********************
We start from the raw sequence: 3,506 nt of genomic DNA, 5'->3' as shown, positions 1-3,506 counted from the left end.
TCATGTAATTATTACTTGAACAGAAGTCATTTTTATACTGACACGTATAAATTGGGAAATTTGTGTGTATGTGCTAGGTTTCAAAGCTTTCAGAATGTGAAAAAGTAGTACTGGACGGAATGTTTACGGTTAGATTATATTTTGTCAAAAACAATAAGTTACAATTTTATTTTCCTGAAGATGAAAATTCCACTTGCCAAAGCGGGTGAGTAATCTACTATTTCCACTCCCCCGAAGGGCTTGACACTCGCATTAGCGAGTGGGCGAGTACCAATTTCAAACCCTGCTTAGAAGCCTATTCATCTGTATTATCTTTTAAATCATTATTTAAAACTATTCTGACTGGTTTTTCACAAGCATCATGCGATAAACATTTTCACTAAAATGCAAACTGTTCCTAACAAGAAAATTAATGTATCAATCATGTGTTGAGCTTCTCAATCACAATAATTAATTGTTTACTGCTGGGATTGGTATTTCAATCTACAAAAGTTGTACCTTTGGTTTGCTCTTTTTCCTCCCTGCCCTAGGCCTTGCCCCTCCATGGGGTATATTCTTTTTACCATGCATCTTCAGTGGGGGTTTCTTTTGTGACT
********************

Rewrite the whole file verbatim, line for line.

We start from the raw sequence: 3,506 nt of genomic DNA, 5'->3' as shown, positions 1-3,506 counted from the left end.
TCATGTAATTATTACTTGAACAGAAGTCATTTTTATACTGACACGTATAAATTGGGAAATTTGTGTGTATGTGCTAGGTTTCAAAGCTTTCAGAATGTGAAAAAGTAGTACTGGACGGAATGTTTACGGTTAGATTATATTTTGTCAAAAACAATAAGTTACAATTTTATTTTCCTGAAGATGAAAATTCCACTTGCCAAAGCGGGTGAGTAATCTACTATTTCCACTCCCCCGAAGGGCTTGACACTCGCATTAGCGAGTGGGCGAGTACCAATTTCAAACCCTGCTTAGAAGCCTATTCATCTGTATTATCTTTTAAATCATTATTTAAAACTATTCTGACTGGTTTTTCACAAGCATCATGCGATAAACATTTTCACTAAAATGCAAACTGTTCCTAACAAGAAAATTAATGTATCAATCATGTGTTGAGCTTCTCAATCACAATAATTAATTGTTTACTGCTGGGATTGGTATTTCAATCTACAAAAGTTGTACCTTTGGTTTGCTCTTTTTCCTCCCTGCCCTAGGCCTTGCCCCTCCATGGGGTATATTCTTTTTACCATGCATCTTCAGTGGGGGTTTCTTTTGTGACT